ROBERT SIEGEL, host:

This is ALL THINGS CONSIDERED from NPR News. I'm Robert Siegel.

MICHELE NORRIS, host:

And I'm Michele Norris.

The Army's top doctor has been under pressure for the last week over an incident at Fort Drum Army base in upstate New York. Last year, a team from the Army surgeon general's office told Veterans Affairs' workers at Fort Drum to stop helping disabled soldiers with their medical paperwork.

When NPR first reported on that meeting, the surgeon general denied the story. Then NPR obtained a VA document that contradicted his account.

Today, Surgeon General Eric Schoomaker talked with NPR's Ari Shapiro about the controversy, and Mr. Schoomaker attributed the discrepancy to a miscommunication.

ARI SHAPIRO: General Schoomaker says he wants to make one thing clear.

Surgeon General ERIC SCHOOMAKER (U.S. Army, Fort Drum): We encourage and welcome any help that these soldiers and their families can receive from confident, well-informed people.

SHAPIRO: Schoomaker needs to say this because a document from the Veterans Affairs Department at Fort Drum described someone on the surgeon general's staff giving a very different message to Fort Drum's VA workers last March. The document says that a meeting between the Army and VA, an official from the surgeon general's office told the VA to stop helping soldiers with the medical summaries of their Army injuries.

In the aftermath, soldiers said it felt like a slap on the face when the VA refused to review the paperwork that can determine their health care and disability benefits. Before the VA document came out, Schoomaker flatly denied that anyone from his office told the VA to back off. Today, he tried to explain why.

Surgeon Gen. SCHOOMAKER: It just didn't sense to me. And then when I spoke to members of the team that went up there, they had no recollection of that having been, you know, a part of their exchanges. In fact, their recollection and their re-creation of that visit up to Fort Drum was very, very positive. They were very laudatory of what the veterans benefits advisers were doing for our soldiers up there. They felt in many cases it was almost a best practice.

SHAPIRO: What's so surprising is that the people you spoke with gave you an account that not only was different from the account in these documents, but that almost could not have been more opposite.

Surgeon Gen. SCHOOMAKER: I know. I mean, it's - isn't that amazing? It sort of speaks to miscommunication, doesn't it?

SHAPIRO: The VA memorandum is very detailed. It describes the Army team member telling the VA to stop helping soldiers because there was, quote, "a conflict of interest." According to the document, one member of the VA even pushed back a bit. He said the Army inspector general approved what we were doing, thought it was helpful. But if you want us to quit, we will.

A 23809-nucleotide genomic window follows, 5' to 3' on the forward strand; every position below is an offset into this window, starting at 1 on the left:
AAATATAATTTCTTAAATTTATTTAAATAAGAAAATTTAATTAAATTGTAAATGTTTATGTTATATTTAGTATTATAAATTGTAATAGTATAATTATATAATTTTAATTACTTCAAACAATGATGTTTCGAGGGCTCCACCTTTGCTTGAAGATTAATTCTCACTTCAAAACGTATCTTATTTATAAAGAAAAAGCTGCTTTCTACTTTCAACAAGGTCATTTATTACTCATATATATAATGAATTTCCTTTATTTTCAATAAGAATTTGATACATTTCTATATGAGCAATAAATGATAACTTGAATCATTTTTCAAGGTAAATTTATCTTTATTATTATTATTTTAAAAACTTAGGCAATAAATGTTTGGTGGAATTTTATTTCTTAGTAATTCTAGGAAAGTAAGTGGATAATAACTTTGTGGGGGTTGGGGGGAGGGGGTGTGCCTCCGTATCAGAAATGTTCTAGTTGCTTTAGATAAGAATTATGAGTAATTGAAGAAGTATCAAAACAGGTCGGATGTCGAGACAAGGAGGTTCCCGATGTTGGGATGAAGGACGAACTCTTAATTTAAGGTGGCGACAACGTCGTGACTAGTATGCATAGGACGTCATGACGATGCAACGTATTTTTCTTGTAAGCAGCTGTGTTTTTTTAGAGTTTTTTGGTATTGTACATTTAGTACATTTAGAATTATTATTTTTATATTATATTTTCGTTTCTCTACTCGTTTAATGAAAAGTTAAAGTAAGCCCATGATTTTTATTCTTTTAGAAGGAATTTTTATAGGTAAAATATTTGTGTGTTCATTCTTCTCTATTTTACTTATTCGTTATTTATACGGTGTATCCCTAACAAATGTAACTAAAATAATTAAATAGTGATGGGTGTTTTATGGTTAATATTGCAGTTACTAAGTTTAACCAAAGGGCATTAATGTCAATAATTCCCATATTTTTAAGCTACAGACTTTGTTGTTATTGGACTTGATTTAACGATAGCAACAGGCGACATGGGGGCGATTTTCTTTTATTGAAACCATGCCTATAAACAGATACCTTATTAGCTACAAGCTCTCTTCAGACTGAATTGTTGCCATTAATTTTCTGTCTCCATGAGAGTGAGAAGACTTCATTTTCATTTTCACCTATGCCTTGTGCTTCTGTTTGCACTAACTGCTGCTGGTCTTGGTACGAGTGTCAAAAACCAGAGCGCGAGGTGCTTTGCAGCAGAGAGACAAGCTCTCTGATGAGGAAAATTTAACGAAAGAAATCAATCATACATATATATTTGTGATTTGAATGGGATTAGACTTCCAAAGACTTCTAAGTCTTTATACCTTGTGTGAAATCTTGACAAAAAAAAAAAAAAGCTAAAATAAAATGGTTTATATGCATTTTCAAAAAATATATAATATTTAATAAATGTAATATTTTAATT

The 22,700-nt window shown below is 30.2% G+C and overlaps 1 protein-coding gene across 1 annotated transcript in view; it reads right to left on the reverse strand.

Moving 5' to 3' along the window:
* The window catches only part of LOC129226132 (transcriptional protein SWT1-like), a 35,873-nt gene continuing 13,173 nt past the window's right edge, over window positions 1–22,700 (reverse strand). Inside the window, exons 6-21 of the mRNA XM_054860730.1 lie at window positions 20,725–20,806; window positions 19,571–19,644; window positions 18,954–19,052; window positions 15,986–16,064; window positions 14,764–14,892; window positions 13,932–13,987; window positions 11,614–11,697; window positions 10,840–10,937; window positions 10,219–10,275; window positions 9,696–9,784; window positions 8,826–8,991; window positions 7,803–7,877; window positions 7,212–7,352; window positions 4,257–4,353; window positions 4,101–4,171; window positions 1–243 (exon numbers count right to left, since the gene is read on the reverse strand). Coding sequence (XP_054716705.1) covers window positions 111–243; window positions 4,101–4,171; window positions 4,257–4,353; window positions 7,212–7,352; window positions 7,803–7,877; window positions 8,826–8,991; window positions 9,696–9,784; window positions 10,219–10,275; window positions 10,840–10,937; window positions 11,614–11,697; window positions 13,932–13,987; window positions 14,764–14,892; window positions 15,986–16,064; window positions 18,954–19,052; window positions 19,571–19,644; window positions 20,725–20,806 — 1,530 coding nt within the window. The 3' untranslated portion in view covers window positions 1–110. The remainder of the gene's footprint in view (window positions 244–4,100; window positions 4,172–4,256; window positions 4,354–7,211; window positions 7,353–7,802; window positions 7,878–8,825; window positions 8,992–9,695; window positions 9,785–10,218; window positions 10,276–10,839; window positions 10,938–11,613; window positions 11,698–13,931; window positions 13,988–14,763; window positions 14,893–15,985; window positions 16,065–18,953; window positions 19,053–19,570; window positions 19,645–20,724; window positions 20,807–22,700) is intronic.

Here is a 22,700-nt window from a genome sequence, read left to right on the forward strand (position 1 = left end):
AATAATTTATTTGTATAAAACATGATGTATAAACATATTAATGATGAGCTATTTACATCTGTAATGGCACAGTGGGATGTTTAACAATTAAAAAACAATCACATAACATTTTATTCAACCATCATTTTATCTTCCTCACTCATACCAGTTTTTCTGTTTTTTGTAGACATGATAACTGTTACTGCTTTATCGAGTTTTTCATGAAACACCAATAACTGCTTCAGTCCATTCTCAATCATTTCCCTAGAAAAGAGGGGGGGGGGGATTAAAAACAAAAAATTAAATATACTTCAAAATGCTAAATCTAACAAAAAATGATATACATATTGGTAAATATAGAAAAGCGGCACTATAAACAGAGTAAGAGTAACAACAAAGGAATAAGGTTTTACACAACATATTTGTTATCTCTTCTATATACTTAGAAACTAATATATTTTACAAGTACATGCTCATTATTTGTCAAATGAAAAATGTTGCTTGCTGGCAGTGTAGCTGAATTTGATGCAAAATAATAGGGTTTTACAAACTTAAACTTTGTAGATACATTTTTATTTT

I told Schoomaker it's hard to see how such a detailed document written the day after the meeting could reflect such a dramatic miscommunication.

Surgeon Gen. SCHOOMAKER: Really all I can say is I wish I had seen this. I wish the team had seen this. I wish this had been shared with the team on the same day that it was written so that we would have seen clearly what their perception of things. We've always - we've all seen experiences where different observers of the same event report it in different ways, and I think this might be one of those examples, and it's unfortunate. This is an object lesson for us all.

SHAPIRO: Schoomaker says he has apologized to everyone he issued the original denial to. At Fort Drum, there are roughly 400 soldiers and what the Army calls the warrior transition unit.

Because of this misunderstanding between the Army and the VA, the VA has given those soldiers less help in the last year than their predecessors. Schoomaker says soldiers who believe they were disadvantaged by this process should say something.

Surgeon Gen. SCHOOMAKER: I wasn't aware that anyone has not gotten the best advice. If anyone out there feels that they didn't get the best advice, they need to come forward and let us know about that.

SHAPIRO: Schoomaker says if he could give one message to the VA workers at Fort Drum, it would be the message he intended to convey a year ago.

Surgeon Gen. SCHOOMAKER: Which is, hey, thanks for helping our soldiers. You're doing a terrific job. We think that the practices and the behaviors exhibited is among the best we have seen. We want to encourage you to continue to help us, and we're very grateful for the assistance you're providing our warriors and our families.

Ari Shapiro, NPR News, Washington.

NORRIS: And you can view the VA document online at npr.org

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